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I recall an article I saw on the web back in the '90s that spoke of old WW2 era submarine engines - the diesel part - manufactured by Fairbanks-Morse. These surplus engines are so powerful, lean and dynamic that they were still being used to generate power in places with extended outages or, in some cases, generate horsepower for unexplained purposes in various places.

I wish I could remember more.



posted on Nov, 3 2009 @ 07:13 PM
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Well my apologizes indeed. My names Bryan, and I was recently turned on to ATS by a video John Leer did about the atmosphere on the moon, this IMMEDIATELY got my attention and ive been hooked ever since. Although an avid reader/"researcher" I just today joined and decided to get involved in the posts and threads. Biggest interests of mine that i hope to find some definative clues towards are.. The illumanti, what the hell is really goin on at Area 51, Advanced weaponry (PLasma, rail guns etc...) and GOVT conspiracies, which covers a broad spectrum of topics from space travel to plagues... Anything the average person has the rights to know..

Hope to get to know some of you and look forward to your insight.



posted on Nov, 3 2009 @ 07:46 PM
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Engines can get very large. The larger the vehicle usually the larger the engine. Here is an example of one of the biggest engines in the world.





posted on Nov, 3 2009 @ 08:15 PM
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reply to post by wiredamerican
 


now thats the kind of thing i was looking for a pic of to post ..!!

just mind bogglingly big!



posted on Nov, 3 2009 @ 08:29 PM
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Dam that big!

Hate to push-start that engine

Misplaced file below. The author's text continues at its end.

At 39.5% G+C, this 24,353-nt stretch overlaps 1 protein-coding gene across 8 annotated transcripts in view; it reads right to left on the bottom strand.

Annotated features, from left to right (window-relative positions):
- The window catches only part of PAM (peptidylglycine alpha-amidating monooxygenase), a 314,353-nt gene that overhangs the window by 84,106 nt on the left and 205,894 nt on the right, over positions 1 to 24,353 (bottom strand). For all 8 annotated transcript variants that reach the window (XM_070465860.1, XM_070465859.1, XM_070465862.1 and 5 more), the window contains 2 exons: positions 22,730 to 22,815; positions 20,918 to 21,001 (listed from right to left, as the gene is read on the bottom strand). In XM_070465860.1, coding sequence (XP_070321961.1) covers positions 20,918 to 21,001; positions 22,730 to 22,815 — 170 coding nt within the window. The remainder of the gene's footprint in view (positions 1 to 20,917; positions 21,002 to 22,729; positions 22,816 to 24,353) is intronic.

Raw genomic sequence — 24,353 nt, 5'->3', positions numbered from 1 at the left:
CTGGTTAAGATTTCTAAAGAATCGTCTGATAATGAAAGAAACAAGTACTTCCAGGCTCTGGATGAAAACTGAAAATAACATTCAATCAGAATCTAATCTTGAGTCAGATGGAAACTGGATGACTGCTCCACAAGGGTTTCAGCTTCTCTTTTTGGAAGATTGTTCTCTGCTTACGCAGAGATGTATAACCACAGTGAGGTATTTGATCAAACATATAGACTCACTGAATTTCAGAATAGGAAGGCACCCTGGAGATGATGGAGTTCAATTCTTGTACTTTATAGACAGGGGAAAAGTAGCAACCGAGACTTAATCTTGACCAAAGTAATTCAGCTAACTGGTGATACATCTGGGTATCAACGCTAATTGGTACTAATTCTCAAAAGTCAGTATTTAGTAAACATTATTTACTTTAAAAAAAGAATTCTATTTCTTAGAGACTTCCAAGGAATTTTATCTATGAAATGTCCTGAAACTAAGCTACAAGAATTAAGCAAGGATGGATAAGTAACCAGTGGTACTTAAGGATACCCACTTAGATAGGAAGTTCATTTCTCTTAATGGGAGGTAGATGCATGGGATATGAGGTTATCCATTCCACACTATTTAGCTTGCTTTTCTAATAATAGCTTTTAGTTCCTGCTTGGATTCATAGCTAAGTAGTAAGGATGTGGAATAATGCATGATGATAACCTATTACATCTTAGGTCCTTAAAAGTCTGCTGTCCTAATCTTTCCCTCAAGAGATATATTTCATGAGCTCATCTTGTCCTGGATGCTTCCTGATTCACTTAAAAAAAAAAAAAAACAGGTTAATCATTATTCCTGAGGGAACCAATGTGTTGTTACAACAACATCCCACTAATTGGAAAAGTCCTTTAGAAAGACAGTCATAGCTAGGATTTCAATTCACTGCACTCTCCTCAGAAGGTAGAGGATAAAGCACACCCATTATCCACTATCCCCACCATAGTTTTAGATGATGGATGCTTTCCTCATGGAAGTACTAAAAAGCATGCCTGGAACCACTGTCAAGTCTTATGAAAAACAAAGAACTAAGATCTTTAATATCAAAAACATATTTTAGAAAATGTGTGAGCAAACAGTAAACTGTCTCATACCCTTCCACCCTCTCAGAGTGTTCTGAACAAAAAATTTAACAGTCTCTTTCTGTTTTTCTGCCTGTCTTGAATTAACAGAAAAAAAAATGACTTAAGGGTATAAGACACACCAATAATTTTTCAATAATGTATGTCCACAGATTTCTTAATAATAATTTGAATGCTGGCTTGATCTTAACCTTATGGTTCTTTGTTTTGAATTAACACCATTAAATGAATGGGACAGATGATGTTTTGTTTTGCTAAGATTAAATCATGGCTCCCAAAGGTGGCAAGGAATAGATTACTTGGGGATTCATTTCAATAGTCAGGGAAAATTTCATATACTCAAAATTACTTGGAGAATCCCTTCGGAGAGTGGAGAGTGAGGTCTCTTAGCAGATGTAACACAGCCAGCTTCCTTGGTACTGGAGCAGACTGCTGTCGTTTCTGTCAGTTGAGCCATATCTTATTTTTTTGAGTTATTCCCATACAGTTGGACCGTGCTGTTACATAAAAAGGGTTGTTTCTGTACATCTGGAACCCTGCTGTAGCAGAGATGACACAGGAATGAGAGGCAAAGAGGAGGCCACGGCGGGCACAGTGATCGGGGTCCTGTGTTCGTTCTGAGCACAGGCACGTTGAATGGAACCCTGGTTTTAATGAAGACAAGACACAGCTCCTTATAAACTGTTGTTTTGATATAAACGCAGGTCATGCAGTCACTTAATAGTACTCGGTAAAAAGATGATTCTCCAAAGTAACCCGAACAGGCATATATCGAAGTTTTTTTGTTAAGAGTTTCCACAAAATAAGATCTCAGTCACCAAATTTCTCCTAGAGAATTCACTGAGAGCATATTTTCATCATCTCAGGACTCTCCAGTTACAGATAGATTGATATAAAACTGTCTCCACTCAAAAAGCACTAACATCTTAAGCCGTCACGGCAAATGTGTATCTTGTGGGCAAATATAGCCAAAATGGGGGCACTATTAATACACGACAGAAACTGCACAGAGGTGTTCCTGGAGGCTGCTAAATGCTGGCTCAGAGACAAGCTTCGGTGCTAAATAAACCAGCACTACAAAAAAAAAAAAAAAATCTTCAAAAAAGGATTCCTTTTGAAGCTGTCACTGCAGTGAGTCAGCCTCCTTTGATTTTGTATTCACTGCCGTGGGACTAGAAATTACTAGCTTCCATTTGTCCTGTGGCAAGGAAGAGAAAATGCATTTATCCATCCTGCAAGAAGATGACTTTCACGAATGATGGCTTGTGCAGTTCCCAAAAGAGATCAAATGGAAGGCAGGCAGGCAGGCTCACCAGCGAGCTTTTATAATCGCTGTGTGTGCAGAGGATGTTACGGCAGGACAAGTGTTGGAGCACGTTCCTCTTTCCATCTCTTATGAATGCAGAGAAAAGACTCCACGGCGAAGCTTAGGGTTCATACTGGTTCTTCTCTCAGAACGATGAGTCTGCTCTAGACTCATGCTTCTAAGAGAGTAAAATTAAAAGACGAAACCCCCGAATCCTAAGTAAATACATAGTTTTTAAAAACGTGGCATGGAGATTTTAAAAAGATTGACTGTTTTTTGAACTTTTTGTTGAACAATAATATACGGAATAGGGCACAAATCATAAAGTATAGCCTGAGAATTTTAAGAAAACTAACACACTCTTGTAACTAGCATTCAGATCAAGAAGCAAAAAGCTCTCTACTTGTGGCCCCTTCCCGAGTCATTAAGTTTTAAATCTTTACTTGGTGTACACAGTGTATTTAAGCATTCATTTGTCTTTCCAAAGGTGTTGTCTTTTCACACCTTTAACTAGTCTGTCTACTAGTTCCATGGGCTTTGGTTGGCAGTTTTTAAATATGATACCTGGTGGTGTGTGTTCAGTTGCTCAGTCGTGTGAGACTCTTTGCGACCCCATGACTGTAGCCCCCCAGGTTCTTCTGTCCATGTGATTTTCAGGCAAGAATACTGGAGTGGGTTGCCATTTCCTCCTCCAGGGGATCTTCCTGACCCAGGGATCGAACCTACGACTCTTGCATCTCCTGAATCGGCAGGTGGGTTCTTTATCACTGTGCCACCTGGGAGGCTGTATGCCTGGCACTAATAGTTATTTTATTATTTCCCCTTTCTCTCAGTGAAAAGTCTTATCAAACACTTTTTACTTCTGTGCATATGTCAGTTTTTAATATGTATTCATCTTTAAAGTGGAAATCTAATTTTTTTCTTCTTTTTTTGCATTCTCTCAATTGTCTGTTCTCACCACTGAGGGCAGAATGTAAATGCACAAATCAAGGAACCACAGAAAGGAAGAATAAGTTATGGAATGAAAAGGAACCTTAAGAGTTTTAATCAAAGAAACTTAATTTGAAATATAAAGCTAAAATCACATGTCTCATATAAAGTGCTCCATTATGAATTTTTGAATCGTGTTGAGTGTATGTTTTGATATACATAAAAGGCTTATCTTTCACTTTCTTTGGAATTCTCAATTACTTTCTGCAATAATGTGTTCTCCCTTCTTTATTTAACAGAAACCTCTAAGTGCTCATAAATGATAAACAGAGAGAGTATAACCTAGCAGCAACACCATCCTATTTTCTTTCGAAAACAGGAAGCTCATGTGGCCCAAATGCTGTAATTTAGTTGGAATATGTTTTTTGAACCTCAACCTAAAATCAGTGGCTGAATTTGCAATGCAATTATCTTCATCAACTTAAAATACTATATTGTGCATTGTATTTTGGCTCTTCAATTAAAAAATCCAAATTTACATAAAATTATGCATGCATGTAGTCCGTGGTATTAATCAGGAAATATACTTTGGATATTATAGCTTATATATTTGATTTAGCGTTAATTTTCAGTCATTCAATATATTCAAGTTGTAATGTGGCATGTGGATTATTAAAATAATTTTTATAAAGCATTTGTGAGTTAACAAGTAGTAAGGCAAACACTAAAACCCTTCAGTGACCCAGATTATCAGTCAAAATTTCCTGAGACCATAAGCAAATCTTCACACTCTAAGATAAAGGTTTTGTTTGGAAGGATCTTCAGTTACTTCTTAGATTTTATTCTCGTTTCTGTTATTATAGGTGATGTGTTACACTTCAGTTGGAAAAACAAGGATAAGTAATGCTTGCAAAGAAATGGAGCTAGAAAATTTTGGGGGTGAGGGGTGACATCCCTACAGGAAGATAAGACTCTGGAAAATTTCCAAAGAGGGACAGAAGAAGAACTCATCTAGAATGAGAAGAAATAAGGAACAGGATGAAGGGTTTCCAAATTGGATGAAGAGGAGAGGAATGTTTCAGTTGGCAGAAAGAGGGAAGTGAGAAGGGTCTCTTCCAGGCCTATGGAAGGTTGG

posted on Nov, 3 2009 @ 08:51 PM
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Locomotive motor (modern trains use the motor to turn a generator, the drive motors are all electric. Almost every diesel train motor will be of this type now)




Ship engines can be truly massive, from big to bigger than a house:




[edit on 3-11-2009 by ecoparity]



posted on Nov, 6 2009 @ 10:42 AM
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reply to post by Hayyache
 



Hi Hayyache and welcome to the ATS / BTS forums,


The Introduction Forum is for introductions… To tell something about you; not to start a thread about a topic. ATS has a twenty post requirement before a new member can start a thread on the myriad of ATS fora… “Introthreads” that are really “topic threads” will be removed
Please Review, Welcome to ATS, it’s time to introduce yourself


If you have any questions feel free to message me or any staff member anytime, there is a link at the bottom of every post, At this time you are limited to only replying to any threads you wish. Once you have reached 20 posts you will be able to start your own threads, and you will be able to send & receive U2U's (messages) to and from the membership. At present your U2U capability is limited to staff only.


Here are some other links that may answer any questions you may have also.



Starting a New Thread ?... Look Here First

Avatar and Signature Guidelines

Hey new members!! Come here if you need advice

Terms and Conditions


Take your time and enjoy.


Thread Closed.
Moderator.

Sauron

[edit on 6/11/2009 by Sauron]